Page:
Why Angela Merkel, Mark Zuckerberg, Barack Obama and Christopher Nolan wear the same thing every single day.
Same shirt, different day.
German chancellor Angela Merkel was seen hiking in Italy wearing in the same red-checked shirt and khakis that she’s been vacationing in for the past five years. British Prime Minister Theresa May was also spotted wearing the same pink shirt dress twice during her own recent Italian tour.
Love this. Angela Merkel pictured hiking wearing the same outfit, 5 years in a row —> https://t.co/eQHMZtUZFi
— Joshua Becker (@joshua_becker) August 3, 2017
These world leaders have so many pressing decisions to make day-to-day, it’s no wonder they’d want to simplify things on holiday to focus more on enjoying themselves, rather worrying over which blouse to pick.
Psychologists have even coined the term “decision fatigue” to address the mental exhaustion that stems from making a million daily choices, including what to eat, which route to take to work, which emails to answer first, what to read, what to watch, which pic to post on Instagram, which cereal to buy – and what to wear. The more choices you make throughout the day, the more you drain your willpower, and the harder it actually becomes to make decisions – so you default to the easiest option, rather than the best one.
“Some people save their energy [not choosing different clothes] so they can think about making other decisions,” Dr. Victor Fornari, a psychiatrist at Zucker Hillside Hospital in Queens, told Moneyish. “Or, clothes could simply not be very important to them, so they’d prefer not to worry to much about making decisions about things they don’t care about, saving their decision-making for things that they think are truly important.”
So it’s become quite fashionable for top decision makers to combat this daily brain drain by creating their own uniforms. Getting dressed becomes one less thing to worry about, which frees them up to invent the iPhone, lead the free world or create Facebook. Consider these monochromatic masters:
Facebook founder Mark Zuckerberg’s signature ensemble includes gray t-shirts, hoodies and jeans. “I really want to clear my life to make it so that I have to make as few decisions as possible about anything except how to best serve the community,” he said in a 2014 Q&A. Plus, it perfectly embodies the casual, athleisure-wearing Millennials who follow him.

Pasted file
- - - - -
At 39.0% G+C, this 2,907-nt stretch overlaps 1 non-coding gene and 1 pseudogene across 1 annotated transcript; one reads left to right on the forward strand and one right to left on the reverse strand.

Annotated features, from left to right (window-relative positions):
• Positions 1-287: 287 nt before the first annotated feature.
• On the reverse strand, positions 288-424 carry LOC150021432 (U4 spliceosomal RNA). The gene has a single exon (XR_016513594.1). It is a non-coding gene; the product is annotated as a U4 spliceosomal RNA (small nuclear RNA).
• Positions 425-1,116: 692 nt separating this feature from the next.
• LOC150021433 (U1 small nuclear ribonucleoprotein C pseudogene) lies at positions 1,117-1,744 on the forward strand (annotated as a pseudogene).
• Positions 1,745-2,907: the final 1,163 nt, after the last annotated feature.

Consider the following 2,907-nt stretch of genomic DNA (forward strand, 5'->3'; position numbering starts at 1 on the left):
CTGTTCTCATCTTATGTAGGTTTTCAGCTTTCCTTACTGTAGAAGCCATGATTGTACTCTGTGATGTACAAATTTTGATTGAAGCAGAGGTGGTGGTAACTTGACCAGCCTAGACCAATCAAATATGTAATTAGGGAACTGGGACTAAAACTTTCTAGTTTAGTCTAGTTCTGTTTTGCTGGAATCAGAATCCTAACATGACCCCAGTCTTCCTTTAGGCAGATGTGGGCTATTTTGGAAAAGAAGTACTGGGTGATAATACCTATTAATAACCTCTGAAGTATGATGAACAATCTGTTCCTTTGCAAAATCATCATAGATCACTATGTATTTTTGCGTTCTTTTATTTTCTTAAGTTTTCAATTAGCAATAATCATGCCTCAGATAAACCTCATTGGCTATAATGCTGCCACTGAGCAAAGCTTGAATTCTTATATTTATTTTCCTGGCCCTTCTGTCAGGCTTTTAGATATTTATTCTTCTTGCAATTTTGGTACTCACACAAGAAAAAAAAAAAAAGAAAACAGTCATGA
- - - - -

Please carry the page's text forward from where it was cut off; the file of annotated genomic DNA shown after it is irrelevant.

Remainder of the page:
First day back after paternity leave. What should I wear?
Former president Barack Obama told Vanity Fair that he pruned his White House wardrobe to gray and black suits. ”‘I’m trying to pare down decisions. I don’t want to make decisions about what I’m eating or wearing. Because I have too many other decisions to make,” he said.
Albert Einstein, the quintessential genius, reportedly stuck with gray suits (and no socks) later on in life after his second wife passed away – leaving his gray matter free for more cerebral pursuits.
Country legend Johnny Cash’s all-black wardrobe was as much “The Man In Black’s” brand as it was his stage uniform. Originally, black was the only coordinating color garment that he and his backing musicians had to match on stage. But soon it became his persona, as he sang in “Man In Black,” that: “I wear the black for the poor and the beaten down / Livin’ in the hopeless, hungry side of town.”
Vogue creative director Grace Coddington has her finger on the fashion pulse, but she dresses all in black. “I don’t want to think too much about what I’m putting on in the morning,” she told Alec Baldwin in a WNYC radio interview. “I spend my whole life with clothes, and looking at clothes, and judging clothes, and considering clothes, and making clothes form into a story … so I want to have a clean palette on myself.”